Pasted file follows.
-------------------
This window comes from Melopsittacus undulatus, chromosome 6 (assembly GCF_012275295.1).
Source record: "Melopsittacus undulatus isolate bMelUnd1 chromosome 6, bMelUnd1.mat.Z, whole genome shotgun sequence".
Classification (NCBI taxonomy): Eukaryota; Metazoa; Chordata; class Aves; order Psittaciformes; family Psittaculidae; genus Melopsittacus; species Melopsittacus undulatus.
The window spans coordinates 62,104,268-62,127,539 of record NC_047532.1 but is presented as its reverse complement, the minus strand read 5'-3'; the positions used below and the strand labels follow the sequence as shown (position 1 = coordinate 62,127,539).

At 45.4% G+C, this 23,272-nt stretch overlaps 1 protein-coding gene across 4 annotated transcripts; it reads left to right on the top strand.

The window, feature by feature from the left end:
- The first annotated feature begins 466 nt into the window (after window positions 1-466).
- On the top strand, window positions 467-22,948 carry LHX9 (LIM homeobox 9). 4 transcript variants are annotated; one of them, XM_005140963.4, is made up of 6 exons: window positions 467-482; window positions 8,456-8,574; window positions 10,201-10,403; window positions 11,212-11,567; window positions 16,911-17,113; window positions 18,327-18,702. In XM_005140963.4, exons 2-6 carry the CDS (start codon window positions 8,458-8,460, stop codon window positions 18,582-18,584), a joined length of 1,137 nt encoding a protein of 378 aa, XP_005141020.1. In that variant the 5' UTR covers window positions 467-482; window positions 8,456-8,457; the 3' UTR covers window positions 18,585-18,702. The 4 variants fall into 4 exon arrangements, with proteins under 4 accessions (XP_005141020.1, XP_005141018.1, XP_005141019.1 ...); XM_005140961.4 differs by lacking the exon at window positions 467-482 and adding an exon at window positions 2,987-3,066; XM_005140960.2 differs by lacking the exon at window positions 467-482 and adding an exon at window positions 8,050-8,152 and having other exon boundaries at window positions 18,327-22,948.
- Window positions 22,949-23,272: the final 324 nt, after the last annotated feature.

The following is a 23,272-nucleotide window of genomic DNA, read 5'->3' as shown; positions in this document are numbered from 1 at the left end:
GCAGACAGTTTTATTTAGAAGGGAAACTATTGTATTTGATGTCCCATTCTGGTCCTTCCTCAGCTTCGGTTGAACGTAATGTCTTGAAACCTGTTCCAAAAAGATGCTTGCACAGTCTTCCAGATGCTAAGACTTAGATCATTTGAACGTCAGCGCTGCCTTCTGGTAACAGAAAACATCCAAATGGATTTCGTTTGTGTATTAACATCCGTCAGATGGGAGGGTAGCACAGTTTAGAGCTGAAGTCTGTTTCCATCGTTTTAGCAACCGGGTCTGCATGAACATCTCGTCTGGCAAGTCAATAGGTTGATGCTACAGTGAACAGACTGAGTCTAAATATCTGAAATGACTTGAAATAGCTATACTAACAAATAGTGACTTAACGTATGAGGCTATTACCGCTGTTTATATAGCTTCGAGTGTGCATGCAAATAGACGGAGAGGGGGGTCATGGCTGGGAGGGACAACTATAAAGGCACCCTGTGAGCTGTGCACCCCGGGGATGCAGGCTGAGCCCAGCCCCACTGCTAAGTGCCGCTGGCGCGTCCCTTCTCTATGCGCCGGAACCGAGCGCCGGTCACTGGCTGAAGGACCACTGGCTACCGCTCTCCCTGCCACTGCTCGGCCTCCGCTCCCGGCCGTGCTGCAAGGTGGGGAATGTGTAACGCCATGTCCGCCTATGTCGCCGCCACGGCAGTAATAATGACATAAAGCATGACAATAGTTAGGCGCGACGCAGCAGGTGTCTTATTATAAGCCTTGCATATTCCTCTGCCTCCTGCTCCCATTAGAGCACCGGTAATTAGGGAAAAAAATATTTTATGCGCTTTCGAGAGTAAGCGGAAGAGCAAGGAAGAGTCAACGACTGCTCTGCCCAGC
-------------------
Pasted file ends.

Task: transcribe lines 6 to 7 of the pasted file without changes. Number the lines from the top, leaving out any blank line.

The window, feature by feature from the left end:
- The first annotated feature begins 466 nt into the window (after window positions 1-466).